For me, this game had everything. I was just getting into football at the age of 10, and having just lived in a country where football is a completely different sport it was still very brand new to me. I had followed the drama of the season, and the buzz in the DC-MD-VA metro area was palpable. There simply was no other topic of conversation, even among the folks who didn’t follow football much. And then it happened.
It was athletic drama at its best: an injured quarterback returning to the lineup to make history, a team about to be blown away rallying like none ever had before in National Football League postseason play. It was wacky and wild and, for the Washington Redskins, perfectly wonderful.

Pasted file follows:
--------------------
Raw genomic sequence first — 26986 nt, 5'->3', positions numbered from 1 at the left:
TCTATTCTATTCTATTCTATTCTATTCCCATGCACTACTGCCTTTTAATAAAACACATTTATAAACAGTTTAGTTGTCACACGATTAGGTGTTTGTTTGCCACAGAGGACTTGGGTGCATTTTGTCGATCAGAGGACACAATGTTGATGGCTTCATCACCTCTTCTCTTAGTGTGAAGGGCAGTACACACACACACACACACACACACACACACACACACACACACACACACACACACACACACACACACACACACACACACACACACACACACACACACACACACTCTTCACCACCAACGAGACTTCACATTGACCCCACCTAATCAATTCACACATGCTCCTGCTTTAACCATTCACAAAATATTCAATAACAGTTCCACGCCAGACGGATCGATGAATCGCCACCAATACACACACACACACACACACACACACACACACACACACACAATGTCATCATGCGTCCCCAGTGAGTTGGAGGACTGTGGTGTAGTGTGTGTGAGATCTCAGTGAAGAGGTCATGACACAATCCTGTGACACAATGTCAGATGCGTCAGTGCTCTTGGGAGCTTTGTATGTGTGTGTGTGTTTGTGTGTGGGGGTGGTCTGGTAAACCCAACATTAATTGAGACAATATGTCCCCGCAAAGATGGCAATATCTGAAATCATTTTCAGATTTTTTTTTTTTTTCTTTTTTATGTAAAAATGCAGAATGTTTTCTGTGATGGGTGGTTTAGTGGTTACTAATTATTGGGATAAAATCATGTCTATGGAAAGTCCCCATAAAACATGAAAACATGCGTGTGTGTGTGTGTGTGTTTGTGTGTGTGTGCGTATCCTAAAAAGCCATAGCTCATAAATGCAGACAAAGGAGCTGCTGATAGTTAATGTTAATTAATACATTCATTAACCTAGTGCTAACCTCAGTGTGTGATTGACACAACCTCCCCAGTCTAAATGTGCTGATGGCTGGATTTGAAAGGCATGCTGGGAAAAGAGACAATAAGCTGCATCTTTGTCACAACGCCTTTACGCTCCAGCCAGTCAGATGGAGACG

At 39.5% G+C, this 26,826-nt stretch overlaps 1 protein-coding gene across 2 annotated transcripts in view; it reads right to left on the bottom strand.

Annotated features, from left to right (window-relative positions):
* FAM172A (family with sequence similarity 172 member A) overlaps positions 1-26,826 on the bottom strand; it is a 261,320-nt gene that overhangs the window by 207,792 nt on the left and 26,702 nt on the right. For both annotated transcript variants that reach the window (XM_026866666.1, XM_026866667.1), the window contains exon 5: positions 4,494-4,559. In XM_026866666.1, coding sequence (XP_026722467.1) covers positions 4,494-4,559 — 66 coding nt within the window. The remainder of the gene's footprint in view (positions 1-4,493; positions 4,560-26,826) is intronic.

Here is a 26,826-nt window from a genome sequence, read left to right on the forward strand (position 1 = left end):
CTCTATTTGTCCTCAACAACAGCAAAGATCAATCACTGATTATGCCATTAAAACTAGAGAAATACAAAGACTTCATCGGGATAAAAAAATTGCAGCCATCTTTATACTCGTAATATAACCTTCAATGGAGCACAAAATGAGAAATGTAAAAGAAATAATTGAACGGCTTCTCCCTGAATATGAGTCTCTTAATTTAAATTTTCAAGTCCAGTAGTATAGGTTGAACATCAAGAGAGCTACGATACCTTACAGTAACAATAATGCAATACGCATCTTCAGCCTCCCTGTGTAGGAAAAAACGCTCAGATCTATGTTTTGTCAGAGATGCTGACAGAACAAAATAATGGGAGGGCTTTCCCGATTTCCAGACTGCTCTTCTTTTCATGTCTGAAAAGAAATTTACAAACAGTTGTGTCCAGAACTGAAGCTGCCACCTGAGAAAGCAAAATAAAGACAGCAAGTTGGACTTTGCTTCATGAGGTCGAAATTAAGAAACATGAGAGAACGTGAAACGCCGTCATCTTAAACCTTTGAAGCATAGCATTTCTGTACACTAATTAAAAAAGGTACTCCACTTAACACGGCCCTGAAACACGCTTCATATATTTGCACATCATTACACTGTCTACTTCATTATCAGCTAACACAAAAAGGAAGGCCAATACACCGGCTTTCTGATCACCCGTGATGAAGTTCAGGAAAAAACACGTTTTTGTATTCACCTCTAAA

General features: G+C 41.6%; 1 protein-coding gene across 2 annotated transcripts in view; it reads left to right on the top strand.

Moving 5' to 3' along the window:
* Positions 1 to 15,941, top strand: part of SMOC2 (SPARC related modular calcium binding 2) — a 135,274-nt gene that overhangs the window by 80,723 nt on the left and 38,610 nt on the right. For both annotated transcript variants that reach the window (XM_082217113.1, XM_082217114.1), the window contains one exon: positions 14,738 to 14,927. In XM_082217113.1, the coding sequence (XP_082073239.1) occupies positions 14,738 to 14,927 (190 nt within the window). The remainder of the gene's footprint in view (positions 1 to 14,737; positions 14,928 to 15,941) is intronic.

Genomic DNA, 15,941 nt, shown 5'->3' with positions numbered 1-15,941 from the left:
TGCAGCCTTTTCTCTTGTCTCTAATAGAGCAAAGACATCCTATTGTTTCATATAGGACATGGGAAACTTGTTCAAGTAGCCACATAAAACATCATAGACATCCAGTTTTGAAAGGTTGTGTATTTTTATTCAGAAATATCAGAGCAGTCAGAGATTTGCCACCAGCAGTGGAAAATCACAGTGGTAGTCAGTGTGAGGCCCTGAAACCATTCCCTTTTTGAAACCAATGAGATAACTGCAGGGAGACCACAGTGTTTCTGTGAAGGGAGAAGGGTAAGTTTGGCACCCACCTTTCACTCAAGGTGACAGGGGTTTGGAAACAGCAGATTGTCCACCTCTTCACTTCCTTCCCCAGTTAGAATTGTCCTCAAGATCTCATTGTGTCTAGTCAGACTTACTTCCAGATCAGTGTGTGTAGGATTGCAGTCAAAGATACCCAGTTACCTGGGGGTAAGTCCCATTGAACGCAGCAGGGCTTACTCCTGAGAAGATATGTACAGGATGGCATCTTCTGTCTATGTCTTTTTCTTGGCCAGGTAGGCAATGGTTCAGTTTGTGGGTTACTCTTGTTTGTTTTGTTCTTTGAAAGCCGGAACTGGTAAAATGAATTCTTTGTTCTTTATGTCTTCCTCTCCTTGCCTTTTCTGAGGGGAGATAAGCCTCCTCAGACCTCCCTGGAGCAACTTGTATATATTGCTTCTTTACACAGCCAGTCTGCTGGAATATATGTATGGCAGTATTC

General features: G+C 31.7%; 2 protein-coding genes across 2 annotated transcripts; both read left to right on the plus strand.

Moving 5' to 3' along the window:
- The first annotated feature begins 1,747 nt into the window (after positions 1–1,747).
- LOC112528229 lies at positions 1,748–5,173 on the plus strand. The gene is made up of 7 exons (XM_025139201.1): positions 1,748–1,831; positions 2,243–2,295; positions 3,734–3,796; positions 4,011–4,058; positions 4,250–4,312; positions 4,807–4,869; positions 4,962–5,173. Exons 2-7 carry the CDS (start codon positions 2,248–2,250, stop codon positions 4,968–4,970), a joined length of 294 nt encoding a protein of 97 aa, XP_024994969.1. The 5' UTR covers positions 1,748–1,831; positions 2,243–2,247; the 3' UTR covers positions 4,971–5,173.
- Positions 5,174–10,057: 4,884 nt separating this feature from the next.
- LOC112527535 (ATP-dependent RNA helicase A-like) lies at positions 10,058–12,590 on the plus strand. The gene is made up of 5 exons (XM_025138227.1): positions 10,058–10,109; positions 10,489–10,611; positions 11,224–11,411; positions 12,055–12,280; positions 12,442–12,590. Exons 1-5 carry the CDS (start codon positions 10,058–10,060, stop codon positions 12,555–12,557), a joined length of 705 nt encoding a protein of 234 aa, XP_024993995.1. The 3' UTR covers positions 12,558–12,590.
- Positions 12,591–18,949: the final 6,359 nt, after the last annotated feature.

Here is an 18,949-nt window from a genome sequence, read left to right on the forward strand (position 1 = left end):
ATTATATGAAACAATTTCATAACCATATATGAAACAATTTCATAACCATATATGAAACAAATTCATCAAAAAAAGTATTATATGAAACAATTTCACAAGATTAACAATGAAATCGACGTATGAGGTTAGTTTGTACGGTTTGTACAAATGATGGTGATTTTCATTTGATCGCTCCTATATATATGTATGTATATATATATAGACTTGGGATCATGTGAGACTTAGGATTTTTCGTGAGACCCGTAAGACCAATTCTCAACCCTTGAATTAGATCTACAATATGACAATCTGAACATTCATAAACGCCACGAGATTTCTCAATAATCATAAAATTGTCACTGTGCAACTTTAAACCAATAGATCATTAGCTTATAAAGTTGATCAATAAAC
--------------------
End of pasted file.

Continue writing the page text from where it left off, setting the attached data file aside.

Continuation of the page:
On the powerful and unerring arm of quarterback Doug Williams, who culminated a storybook season with four touchdown passes in the second period, the Redskins rallied from a 10-0 deficit to trample the Denver Broncos and win Super Bowl XXII, 42-10.
No team had ever scored 35 points in a quarter in NFL playoff games, and the onslaught produced Washington’s second Super Bowl championship in six years and ignited a coast-to-coast Redskins celebration.
In a game that focused on the quarterbacks — Williams because he was the first black to play the position in the Super Bowl, and Denver’s John Elway because of his overall brilliance — Williams staged one of pro football’s greatest big-game performances.
That quarter of football is when I truly and fully became a football fan and a devotee of our beloved Washington Redskins (I remember screaming my head off while hearing fireworks pop outside in celebration).
It’s a source of eternal regret for me that my mom didn’t let me skip school and go to the victory parade, but we watched it on tv in class and half the school was out anyway.